Las Vegas Sun

October 21, 2020

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Food delivery apps defying county’s cap on fees, restaurants say

Third-Party Delivery Fees Capped

Steve Marcus

Signs at the bar designate spots for third-party pickup orders at Tacotarian, on the corner of Casino Center Boulevard and California Avenue, Wednesday, Aug. 5, 2020. The Clark County Commission passed an ordinance on Tuesday, Aug. 4, that prevents third-party companies from charging restaurants more than 15% in fees for their delivery services.

Multiple Clark County restaurant owners say third-party delivery companies aren’t following a temporary cap in service fees while the coronavirus state of emergency is in effect.

Under an emergency ordinance approved last month by the county commission, third-party companies like Grubhub, Uber Eats and DoorDash are prohibited from charging restaurants more than 15% of the price of online orders. Delivery companies also can’t reduce drivers’ pay or increase service order fees.

Customers have become dependent on delivery as they remain at home to limit the spread of coronavirus. And with restaurant dining areas at 50% capacity under state guidelines, some establishments don’t have the ability to opt out of third-party delivery if they want to stay in business.

The ordinance went into effect immediately, but officials say the Clark County Department of Business License is already investigating complaints related to overcharges.

One delivery company says its fees are in accordance with the ordinance — at least in the way it interprets the rules.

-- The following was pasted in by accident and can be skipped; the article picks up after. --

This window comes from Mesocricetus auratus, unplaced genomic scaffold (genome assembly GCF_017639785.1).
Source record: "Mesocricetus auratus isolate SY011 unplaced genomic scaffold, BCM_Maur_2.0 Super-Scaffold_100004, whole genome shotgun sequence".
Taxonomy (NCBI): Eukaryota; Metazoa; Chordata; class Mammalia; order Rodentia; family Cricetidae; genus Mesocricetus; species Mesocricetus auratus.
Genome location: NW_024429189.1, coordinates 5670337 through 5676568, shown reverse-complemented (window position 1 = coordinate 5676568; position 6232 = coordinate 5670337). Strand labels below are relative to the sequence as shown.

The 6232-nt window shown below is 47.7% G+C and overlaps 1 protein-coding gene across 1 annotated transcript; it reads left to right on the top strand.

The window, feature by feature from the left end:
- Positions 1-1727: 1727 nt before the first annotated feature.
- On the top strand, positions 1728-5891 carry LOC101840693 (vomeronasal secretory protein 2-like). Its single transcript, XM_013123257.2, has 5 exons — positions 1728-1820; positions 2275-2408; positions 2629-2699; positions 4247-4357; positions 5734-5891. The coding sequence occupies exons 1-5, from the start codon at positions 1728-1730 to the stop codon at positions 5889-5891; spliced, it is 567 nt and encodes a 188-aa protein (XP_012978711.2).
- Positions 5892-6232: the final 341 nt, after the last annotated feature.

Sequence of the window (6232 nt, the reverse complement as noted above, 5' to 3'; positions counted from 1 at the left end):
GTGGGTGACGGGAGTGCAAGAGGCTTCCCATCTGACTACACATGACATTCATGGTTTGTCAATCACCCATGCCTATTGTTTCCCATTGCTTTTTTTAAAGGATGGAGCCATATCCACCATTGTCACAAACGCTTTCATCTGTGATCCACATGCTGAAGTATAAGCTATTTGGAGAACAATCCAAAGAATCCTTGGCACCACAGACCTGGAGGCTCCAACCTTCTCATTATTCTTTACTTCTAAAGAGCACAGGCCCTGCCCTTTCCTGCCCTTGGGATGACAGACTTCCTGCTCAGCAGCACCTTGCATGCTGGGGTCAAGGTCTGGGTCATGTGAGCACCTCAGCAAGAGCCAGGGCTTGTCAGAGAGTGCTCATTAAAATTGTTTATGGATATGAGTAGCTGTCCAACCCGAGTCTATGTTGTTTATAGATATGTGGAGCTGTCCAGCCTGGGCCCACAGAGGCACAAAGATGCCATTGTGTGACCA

A Grubhub spokesperson said the company closely reviewed the ordinance and took steps to ensure delivery fees paid by restaurants did not exceed 15%. But the cap doesn’t apply to marketing or advertising services, which they will continue to charge for.

“The Clark County ordinance only applies to fees for delivery services and does not place any cap on marketing or advertising services that local restaurants choose to pay to drive more orders that are unrelated to our delivery services. We have always been a marketing engine first and foremost that allows independent restaurants to compete against enterprise brands and restaurant chains for diners,” a GrubHub spokesperson wrote in an e-mail.

That’s not sitting well with restaurant owners, many of whom are struggling to keep their doors open.

Colin Fukunaga, owner of Fukuburger, said it took him awhile to figure out he was being overcharged through what he considers hidden marketing fees. He tweeted a receipt showing Grubhub charged a 20% marketing fee in addition to a 10% fee for delivery.

“Everybody has a lot on their plate already and these are billion-dollar companies. It’s really up to the businesses to pay attention,” Fukunaga said.

Aaron Bradley, owner of The Juice Box LV, cut off business with one service because of their noncompliance, even though his business relies on delivery.

“They didn’t seem interested in working with me or taking the enforcement seriously, so I just didn’t have any trust there,” Bradley said.

Commissioner Tick Segerblom, who sponsored the ordinance, said if companies aren’t complying, the commission will amend the ordinance to cap delivery fees at 10%.

“I would urge the companies to not try to be cute, because they’re going to end up paying double,” he said.

He added, “This is a life-or-death issue for these small restaurants.”

Businesses can contact the Clark County Department of Business License at [email protected] to provide documentation showing the alleged overcharges. Las Vegas, North Las Vegas, Henderson, Boulder City and Mesquite are not within Clark County jurisdiction.